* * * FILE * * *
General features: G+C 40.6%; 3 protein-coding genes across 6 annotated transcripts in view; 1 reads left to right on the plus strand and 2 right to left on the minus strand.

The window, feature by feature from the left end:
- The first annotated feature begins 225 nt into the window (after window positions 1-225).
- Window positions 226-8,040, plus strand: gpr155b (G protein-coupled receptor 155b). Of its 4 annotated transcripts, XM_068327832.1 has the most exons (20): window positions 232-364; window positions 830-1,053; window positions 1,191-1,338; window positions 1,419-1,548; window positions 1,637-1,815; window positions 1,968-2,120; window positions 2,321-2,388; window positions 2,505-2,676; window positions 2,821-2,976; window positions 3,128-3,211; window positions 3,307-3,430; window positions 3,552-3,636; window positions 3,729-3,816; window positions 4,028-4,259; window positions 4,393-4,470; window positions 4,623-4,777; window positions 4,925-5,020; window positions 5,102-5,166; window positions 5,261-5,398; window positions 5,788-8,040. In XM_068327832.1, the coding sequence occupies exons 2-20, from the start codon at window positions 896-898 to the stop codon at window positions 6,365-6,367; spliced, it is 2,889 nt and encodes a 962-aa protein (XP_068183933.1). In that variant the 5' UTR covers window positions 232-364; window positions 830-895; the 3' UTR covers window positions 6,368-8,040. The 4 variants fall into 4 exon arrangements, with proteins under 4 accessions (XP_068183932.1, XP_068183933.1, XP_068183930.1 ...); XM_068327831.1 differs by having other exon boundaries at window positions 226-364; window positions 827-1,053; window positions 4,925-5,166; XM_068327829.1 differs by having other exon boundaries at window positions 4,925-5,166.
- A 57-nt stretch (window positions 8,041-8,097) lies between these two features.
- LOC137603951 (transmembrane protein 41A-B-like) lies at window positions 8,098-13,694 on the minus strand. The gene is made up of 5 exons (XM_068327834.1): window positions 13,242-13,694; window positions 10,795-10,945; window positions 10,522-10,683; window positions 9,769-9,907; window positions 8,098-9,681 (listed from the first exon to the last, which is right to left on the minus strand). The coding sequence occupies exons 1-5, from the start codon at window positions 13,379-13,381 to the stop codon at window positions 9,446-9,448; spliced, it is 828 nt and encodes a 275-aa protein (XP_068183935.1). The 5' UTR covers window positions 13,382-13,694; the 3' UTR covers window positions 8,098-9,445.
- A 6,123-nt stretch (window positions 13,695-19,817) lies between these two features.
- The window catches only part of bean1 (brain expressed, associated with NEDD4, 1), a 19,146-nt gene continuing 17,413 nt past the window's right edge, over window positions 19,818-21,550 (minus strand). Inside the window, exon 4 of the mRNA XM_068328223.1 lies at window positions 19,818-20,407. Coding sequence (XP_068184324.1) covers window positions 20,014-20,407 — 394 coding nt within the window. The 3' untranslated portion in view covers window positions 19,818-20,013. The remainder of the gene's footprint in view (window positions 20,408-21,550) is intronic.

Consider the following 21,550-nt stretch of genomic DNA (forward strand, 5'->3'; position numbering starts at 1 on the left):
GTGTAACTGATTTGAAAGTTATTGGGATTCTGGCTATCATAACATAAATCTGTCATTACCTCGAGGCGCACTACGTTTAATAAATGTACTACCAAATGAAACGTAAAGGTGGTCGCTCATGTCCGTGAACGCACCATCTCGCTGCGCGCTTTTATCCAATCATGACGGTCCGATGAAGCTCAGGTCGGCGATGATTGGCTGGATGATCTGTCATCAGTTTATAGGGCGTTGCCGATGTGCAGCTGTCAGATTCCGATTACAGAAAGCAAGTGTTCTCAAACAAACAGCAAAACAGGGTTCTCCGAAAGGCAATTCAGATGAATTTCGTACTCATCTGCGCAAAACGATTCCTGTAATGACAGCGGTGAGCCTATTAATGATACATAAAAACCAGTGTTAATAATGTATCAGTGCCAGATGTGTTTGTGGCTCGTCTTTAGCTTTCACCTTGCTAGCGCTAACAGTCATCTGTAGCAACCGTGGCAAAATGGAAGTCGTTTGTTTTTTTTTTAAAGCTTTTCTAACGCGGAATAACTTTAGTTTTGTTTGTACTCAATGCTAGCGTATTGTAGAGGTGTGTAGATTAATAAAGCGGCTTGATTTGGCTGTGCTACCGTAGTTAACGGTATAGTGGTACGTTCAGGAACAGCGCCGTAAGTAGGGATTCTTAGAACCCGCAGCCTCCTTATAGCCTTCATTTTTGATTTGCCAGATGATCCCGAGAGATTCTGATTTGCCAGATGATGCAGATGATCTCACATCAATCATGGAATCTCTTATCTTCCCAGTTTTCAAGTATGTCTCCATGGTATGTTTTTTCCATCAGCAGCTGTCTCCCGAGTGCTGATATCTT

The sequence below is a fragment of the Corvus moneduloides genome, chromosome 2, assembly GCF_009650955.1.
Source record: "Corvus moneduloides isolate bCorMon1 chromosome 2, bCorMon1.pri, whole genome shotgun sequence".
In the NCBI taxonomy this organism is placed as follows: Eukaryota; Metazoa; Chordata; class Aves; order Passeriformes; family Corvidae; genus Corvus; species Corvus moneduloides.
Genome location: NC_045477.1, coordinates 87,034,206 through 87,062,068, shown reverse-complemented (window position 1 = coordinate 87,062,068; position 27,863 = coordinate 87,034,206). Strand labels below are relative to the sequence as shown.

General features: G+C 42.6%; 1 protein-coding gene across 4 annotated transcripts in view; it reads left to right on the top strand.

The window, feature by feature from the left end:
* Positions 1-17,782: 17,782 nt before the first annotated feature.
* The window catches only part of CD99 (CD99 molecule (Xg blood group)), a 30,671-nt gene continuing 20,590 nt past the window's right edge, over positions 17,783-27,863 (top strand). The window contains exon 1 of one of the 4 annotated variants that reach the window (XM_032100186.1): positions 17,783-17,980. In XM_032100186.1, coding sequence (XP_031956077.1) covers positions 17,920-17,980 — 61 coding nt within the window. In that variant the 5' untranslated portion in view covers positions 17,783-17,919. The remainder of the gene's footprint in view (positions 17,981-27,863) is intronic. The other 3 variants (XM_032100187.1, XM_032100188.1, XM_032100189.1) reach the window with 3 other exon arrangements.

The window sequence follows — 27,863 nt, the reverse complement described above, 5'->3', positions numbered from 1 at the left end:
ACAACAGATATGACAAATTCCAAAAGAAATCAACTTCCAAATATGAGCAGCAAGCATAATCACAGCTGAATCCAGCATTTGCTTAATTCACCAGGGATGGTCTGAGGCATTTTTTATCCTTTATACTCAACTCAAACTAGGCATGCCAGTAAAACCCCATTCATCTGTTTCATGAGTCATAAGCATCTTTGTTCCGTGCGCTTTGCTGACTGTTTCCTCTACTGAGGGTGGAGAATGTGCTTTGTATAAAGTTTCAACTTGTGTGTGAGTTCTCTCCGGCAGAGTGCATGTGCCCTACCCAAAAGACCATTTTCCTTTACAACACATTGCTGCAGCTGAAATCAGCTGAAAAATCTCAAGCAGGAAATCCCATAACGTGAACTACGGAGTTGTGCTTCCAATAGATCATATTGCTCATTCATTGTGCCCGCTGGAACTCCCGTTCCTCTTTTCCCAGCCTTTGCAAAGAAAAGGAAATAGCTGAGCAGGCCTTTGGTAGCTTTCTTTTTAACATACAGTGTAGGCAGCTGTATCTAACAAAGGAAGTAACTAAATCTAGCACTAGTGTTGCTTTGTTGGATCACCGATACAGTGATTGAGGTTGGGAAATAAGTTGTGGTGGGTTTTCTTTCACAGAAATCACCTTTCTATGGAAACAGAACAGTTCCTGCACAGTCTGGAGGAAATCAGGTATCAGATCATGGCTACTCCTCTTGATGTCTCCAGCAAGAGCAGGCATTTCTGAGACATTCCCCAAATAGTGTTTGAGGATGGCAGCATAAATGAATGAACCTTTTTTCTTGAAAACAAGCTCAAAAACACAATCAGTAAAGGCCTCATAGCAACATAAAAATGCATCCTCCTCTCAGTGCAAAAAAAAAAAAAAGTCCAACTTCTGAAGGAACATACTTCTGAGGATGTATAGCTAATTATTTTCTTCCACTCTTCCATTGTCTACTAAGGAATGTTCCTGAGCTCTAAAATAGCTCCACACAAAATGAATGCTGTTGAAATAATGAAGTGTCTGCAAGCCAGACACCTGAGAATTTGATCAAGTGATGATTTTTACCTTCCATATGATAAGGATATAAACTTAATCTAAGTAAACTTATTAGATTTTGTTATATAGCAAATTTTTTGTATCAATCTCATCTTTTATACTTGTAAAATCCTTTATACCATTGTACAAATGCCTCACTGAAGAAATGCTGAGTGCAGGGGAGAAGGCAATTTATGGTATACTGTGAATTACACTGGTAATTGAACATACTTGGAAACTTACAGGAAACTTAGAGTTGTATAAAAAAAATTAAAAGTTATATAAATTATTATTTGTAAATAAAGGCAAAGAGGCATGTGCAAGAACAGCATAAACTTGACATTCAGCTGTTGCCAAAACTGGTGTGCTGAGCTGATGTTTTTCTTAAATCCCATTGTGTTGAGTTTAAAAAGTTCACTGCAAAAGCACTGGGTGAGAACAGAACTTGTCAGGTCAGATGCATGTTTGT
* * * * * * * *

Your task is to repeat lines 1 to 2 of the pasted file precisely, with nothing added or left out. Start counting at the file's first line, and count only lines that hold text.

General features: G+C 40.6%; 3 protein-coding genes across 6 annotated transcripts in view; 1 reads left to right on the plus strand and 2 right to left on the minus strand.

The window, feature by feature from the left end: